An Interesting Read

I came across this post from earlier in the week called, “Marriage is for Losers”, and enjoyed it immensely. I’m not married, and I’m certainly no psychology buff, but I think the ideas he writes about here, pertain to any important relationship.  He turns some use of certain words on their ear but the effect is a good one. His final points have reinforced my belief in the importance of the people who surround me and the ways we can better each other. Enjoy.

Thoughts that Summer Nights were Made for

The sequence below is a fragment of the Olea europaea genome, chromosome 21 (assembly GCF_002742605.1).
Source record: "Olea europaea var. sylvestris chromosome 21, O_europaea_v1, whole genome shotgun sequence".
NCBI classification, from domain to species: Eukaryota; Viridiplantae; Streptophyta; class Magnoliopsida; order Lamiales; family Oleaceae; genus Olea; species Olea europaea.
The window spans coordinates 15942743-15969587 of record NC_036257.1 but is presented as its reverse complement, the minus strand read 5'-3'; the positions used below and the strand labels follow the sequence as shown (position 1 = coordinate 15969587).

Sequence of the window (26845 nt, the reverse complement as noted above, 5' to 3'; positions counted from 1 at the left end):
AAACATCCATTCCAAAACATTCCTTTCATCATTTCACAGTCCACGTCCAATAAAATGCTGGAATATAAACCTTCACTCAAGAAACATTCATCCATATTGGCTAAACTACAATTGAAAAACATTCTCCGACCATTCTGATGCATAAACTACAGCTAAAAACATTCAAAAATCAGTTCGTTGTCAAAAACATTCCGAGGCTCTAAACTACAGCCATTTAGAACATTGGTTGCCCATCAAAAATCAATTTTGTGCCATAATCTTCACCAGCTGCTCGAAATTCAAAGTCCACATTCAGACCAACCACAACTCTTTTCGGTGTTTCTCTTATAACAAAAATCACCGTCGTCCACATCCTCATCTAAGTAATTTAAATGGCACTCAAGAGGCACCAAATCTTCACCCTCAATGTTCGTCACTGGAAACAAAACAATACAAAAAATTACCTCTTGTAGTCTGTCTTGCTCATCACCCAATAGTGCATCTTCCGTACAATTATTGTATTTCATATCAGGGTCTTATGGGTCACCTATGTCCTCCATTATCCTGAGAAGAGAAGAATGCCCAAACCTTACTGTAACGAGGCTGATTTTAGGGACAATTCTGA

Last night was one of those beautiful cool and breezy summer nights. The ones that make you think it just might rain, but then it never does. It was a night with some destination in mind, though I had none. The kind of night when the most anyone could ask for is a slow and quiet stroll to the water’s edge with an old friend who knows your struggles before you explain them. I was not lucky enough to have such a friend in tow last night but I was listening to Alexi Murdoch’s album, Time Without Consequence. And as the soothing chords of the “Orange Sky” collided with the feelings that the wind had stirred in me, I could feel the distinct pull of clarity.I’ve written a bit in the past about people who have the power to further humanize each other and themselves through communication and art, or through simple shared experience. I will give this song, “Orange Sky” as an example and an explanation. It is a fairly simple song in orchestration and melody, but it points to the greatest meanings of our lives. The song is one about love and family, and the ways we can as brothers and sisters at once absolve and lift each other up. The final hook of the song, “my salvation lies, in your love” has clear religious connotations, but the ache and joy is universal. It is not a song strictly about dearest friendships, or family, or romantic love. Instead it calls directly to a sort of kinship of spirit that does not know these distinctions.